Wearing your heart on your hat?

(Choumon no isshin; “A needle in the scalp”)


A warning, scolding, or prohibition that really hits home. An admonition that feels like a needle stuck into the “vital point” at the top of the head. Being told off so accurately and sharply that it hurts.


This one’s a noun phrase, and the primary noun is combined with a number as 一針 (isshin) “a single needle.” Since Japan doesn’t require singular or plural to be specified, the number here acts to emphasize the kind of pain we’re invited to imagine: a single piercing point. This noun is joined by the associative particle (no) to another noun: 頂門 (choumon) – literally meaning “peak gate,” but on the concrete level, referring to the top of the head.


The reference here is to acupuncture – a practice in Chinese traditional medicine in which needles are inserted into designated points in the body in the belief that doing so would influence the flow of vital energies. This kotowaza seems to have a complementary double-meaning, then: first, the image of a “sharp” admonition works almost regardless of culture or language. But second, if you believe in the efficacy of acupuncture, then it probably seems natural for a specific “gate” being pierced to have a therapeutic effect.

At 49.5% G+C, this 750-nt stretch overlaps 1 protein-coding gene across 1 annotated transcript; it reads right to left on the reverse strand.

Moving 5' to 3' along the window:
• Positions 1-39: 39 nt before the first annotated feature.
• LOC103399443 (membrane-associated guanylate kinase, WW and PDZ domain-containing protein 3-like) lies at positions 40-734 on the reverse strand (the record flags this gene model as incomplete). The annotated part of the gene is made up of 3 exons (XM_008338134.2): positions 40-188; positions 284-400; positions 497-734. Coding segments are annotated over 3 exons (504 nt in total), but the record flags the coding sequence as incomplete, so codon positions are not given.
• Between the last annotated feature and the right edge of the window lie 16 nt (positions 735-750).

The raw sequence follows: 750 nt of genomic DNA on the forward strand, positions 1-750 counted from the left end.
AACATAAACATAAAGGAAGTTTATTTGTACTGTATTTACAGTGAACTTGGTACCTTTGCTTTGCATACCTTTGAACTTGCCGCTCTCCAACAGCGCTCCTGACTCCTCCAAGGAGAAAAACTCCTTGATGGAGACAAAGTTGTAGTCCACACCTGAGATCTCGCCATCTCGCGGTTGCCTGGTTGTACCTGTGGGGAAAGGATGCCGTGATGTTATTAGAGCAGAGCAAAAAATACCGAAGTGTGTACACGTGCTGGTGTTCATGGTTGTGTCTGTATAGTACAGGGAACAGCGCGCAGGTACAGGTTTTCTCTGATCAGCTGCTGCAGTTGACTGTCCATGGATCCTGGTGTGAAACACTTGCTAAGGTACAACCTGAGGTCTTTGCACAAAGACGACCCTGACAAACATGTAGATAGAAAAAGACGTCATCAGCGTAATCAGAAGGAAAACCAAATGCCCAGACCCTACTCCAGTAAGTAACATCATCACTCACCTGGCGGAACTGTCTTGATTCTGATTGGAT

一針 may sometimes be written as 一鍼 and/or pronounced as hitohari. However, replacing 頂門 with 頭頂 (touchou), a more literal way to say “the top of the head,” is an error.

This phrase appears to be derived from a commentary on a critique of the works of Xunzi, whom we’ve run across before.

Example sentence:


(Itsumo doori ni kaasan ga shukkin shita. Demo, kyou wa choumon no isshin no you na hitokoto wo nokoshite dekaketa.)

[Mother went to work as usual. However, today on her way out, she left behind a single, stinging word of warning.]

About Confanity

I love the written word more than anything else I've had the chance to work with. I'm back in the States from Japan for grad school, but still studying Japanese with the hope of becoming a translator -- or writer, or even teacher -- as long as it's something language-related.
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